The UCR currently produces four types of summary data: Offenses Known and Cleared by Arrest, Property Stolen and Recovered, Supplementary Homicide Reports, and Law Enforcement Officers Killed or Assaulted. One of the most remarkable features of the Law Enforcement Officers Killed and Assaulted (LEOKA) report is the number of caveats and warnings accompanying the landing page for each report. In a section entitled ‘Data considerations,’ specific issues of data type and vocabulary are pointed out in order to facilitate use of the published data. The considerations include pointing out that different methodologies are used for collecting and reporting data about officers who have been assaulted and officers who were killed as well as an explicit call to attention regarding the way in which weapons are defined: ‘The UCR Program considers any parts of the body that can be used as weapons (such as hands, fists, or feet) to be personal weapons and designates them as such in its data’ (Federal Bureau of Investigation 2017). This level of detail and attention to data concerning violence against police officers contrasts the persistent lack of data around in-custody deaths, use of force and shooting data. Several data types are separated out from the general UCR reporting, including Hate Crime Statistics, Human Trafficking, and Cargo Theft. These differences in methodology, as well as the expansion of terminology regarding weapons, has the potential to contribute to the inflation of statistics concerning violence against officers, particularly with regard to resisting arrest. The focus within the report on explaining data considerations and the attention to detail regarding methodologies enable LEOKA data to be analyzed with a level of nuance not given to other data types.
Data collection about the actions of law enforcement officers has a history distinct from that of data about street crime, and it is often both reliant on vague categories and governed by a distinct set of methodologies and policies. For instance, data collected about the actions of law enforcement officers often comes with many layers of methodological caveats. At the same time, public data collection efforts typically occlude the identity of any specific law enforcement officer involved, making the identification of behavioral patterns impossible for anyone outside of an individual agency.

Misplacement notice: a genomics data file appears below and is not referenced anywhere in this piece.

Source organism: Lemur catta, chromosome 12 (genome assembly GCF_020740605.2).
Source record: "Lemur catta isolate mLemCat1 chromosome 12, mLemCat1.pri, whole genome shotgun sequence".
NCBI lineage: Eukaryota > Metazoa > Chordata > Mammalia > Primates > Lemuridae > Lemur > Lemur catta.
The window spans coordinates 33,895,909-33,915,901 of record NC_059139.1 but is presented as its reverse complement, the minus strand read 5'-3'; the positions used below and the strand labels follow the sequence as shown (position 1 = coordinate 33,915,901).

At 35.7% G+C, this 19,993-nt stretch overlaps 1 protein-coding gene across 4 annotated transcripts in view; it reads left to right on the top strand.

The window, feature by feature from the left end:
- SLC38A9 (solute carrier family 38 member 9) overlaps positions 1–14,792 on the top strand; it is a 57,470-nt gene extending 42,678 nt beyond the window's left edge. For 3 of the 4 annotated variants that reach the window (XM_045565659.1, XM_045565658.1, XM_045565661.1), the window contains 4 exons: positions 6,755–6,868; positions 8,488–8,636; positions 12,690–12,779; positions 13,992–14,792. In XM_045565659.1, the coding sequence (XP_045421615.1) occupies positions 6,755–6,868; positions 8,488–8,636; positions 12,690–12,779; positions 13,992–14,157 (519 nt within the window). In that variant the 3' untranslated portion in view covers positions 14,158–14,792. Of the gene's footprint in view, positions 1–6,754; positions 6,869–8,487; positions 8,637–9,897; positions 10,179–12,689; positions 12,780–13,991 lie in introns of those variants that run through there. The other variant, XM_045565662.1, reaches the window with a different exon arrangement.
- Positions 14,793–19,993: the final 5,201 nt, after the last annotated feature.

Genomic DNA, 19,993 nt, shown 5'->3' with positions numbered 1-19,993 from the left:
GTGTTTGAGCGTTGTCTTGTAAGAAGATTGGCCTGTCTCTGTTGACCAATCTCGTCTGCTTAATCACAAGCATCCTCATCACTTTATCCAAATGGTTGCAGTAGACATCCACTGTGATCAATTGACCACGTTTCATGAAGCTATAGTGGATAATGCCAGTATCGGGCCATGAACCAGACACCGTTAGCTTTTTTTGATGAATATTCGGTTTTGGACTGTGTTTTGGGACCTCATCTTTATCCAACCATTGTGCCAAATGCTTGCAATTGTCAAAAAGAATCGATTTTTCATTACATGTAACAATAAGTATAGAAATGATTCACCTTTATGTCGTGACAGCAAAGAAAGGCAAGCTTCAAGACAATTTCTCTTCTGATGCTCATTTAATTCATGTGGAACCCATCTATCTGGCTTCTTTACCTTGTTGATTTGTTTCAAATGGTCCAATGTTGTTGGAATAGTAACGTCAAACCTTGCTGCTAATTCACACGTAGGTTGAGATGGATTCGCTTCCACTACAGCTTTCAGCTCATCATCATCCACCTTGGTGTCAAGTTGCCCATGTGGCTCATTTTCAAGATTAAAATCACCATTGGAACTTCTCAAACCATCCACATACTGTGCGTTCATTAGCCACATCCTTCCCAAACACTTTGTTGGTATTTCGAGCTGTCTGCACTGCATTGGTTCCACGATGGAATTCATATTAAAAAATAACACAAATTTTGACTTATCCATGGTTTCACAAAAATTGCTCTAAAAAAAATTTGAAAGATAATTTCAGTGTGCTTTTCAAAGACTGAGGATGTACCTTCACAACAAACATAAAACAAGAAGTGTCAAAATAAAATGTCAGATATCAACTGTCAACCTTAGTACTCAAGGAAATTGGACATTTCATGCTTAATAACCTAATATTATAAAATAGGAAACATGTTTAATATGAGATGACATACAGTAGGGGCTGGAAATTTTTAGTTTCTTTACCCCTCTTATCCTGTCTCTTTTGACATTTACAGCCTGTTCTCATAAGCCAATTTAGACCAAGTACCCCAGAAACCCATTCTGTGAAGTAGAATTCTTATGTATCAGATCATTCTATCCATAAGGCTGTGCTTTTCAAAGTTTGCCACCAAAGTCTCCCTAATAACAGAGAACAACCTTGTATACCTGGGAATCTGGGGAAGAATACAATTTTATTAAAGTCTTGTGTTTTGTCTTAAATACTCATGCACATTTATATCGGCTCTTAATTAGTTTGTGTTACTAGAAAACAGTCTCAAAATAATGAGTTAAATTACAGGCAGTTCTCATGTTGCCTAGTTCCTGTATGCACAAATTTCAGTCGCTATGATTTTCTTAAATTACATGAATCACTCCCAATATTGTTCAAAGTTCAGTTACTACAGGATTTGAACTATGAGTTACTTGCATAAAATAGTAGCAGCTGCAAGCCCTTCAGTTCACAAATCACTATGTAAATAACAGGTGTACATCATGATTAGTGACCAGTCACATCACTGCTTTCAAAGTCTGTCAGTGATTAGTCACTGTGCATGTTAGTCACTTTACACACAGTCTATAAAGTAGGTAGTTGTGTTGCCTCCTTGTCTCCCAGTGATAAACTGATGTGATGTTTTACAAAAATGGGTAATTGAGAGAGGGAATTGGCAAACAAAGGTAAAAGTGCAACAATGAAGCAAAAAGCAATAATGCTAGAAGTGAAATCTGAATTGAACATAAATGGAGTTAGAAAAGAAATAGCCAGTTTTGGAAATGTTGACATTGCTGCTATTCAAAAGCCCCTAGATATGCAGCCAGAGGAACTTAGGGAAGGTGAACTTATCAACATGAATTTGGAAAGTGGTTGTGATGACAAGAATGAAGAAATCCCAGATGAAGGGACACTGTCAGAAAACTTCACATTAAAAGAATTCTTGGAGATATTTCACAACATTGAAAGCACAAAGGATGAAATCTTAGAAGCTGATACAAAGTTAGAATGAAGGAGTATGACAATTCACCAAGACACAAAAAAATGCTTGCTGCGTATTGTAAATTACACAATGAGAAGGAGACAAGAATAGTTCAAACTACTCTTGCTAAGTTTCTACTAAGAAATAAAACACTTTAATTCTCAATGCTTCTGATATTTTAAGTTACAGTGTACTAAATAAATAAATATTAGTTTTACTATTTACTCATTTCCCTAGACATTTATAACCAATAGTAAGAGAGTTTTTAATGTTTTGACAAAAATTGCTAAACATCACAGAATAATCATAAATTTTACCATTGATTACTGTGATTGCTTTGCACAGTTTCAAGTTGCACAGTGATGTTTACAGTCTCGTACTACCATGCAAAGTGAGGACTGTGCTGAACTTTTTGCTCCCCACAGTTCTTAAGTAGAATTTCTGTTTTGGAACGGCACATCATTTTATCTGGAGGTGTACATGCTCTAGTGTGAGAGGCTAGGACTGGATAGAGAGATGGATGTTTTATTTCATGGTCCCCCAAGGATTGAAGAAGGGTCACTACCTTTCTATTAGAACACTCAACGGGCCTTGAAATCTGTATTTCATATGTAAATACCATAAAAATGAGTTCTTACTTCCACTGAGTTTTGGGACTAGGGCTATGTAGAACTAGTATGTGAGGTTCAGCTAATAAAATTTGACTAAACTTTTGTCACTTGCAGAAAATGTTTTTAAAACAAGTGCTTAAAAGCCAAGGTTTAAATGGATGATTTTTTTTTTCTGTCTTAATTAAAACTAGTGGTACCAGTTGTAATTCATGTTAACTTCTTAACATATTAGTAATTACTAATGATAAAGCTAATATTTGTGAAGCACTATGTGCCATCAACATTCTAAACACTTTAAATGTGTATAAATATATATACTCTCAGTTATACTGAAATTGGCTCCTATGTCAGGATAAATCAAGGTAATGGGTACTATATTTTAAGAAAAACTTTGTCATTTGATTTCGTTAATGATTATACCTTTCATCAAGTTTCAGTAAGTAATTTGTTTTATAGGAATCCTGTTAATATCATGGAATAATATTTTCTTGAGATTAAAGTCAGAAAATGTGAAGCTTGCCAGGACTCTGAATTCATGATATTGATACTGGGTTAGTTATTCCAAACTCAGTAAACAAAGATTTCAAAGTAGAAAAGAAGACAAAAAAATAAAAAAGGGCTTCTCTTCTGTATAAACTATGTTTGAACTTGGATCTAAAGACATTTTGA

At the federal level, data about police actions is collected by several agencies and in several forms. The Bureau of Justice Statistics (BJS), for instance, has collected data on contact between the police and the public through a variety of surveys and programs since 1996. As of this writing, the latest comprehensive data is available only through 2011 and relies heavily on the National Crime Victimization Survey (NCVS). Rather than relying on reporting from law enforcement agencies (as the UCR does), the NCVS compiles data from a survey of approximately 70,000 households randomly selected from a stratified multistage cluster sample (Bureau of Justice Statistics 2016). The United States Census Bureau then conducts interviews with the selected households about a range of topics related to criminality, and attitudes towards crime and policing.